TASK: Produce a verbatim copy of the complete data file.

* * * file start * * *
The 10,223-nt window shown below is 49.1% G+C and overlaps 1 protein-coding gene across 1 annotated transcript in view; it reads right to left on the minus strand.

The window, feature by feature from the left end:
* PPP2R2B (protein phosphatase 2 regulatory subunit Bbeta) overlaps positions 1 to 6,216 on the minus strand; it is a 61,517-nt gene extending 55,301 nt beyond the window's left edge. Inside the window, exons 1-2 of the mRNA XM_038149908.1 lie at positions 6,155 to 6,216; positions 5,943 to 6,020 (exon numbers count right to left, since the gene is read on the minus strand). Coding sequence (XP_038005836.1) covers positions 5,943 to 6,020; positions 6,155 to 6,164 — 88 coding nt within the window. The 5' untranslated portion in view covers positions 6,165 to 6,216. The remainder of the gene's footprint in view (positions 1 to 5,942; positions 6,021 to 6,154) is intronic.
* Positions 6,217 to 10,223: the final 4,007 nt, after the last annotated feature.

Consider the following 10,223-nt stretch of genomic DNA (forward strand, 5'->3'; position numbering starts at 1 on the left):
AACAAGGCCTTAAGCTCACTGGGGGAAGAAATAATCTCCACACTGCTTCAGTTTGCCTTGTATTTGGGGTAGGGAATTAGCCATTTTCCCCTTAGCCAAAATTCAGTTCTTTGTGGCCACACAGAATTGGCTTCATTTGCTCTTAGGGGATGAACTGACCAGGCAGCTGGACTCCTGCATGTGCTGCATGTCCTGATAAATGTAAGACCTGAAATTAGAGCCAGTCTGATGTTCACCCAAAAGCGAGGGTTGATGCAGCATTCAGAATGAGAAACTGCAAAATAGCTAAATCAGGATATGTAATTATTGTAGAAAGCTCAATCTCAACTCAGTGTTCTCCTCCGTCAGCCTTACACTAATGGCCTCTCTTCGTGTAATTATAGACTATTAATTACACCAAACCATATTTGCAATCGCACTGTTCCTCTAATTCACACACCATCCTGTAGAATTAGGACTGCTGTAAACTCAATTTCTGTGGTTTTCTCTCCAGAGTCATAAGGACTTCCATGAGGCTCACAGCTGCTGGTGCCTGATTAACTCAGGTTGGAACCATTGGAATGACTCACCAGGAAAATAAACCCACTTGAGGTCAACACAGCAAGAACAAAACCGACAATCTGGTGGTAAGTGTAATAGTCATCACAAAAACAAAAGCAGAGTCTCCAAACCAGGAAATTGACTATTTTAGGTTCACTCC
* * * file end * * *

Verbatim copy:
The 10,223-nt window shown below is 49.1% G+C and overlaps 1 protein-coding gene across 1 annotated transcript in view; it reads right to left on the minus strand.

The window, feature by feature from the left end:
* PPP2R2B (protein phosphatase 2 regulatory subunit Bbeta) overlaps positions 1 to 6,216 on the minus strand; it is a 61,517-nt gene extending 55,301 nt beyond the window's left edge. Inside the window, exons 1-2 of the mRNA XM_038149908.1 lie at positions 6,155 to 6,216; positions 5,943 to 6,020 (exon numbers count right to left, since the gene is read on the minus strand). Coding sequence (XP_038005836.1) covers positions 5,943 to 6,020; positions 6,155 to 6,164 — 88 coding nt within the window. The 5' untranslated portion in view covers positions 6,165 to 6,216. The remainder of the gene's footprint in view (positions 1 to 5,942; positions 6,021 to 6,154) is intronic.
* Positions 6,217 to 10,223: the final 4,007 nt, after the last annotated feature.

Consider the following 10,223-nt stretch of genomic DNA (forward strand, 5'->3'; position numbering starts at 1 on the left):
AACAAGGCCTTAAGCTCACTGGGGGAAGAAATAATCTCCACACTGCTTCAGTTTGCCTTGTATTTGGGGTAGGGAATTAGCCATTTTCCCCTTAGCCAAAATTCAGTTCTTTGTGGCCACACAGAATTGGCTTCATTTGCTCTTAGGGGATGAACTGACCAGGCAGCTGGACTCCTGCATGTGCTGCATGTCCTGATAAATGTAAGACCTGAAATTAGAGCCAGTCTGATGTTCACCCAAAAGCGAGGGTTGATGCAGCATTCAGAATGAGAAACTGCAAAATAGCTAAATCAGGATATGTAATTATTGTAGAAAGCTCAATCTCAACTCAGTGTTCTCCTCCGTCAGCCTTACACTAATGGCCTCTCTTCGTGTAATTATAGACTATTAATTACACCAAACCATATTTGCAATCGCACTGTTCCTCTAATTCACACACCATCCTGTAGAATTAGGACTGCTGTAAACTCAATTTCTGTGGTTTTCTCTCCAGAGTCATAAGGACTTCCATGAGGCTCACAGCTGCTGGTGCCTGATTAACTCAGGTTGGAACCATTGGAATGACTCACCAGGAAAATAAACCCACTTGAGGTCAACACAGCAAGAACAAAACCGACAATCTGGTGGTAAGTGTAATAGTCATCACAAAAACAAAAGCAGAGTCTCCAAACCAGGAAATTGACTATTTTAGGTTCACTCC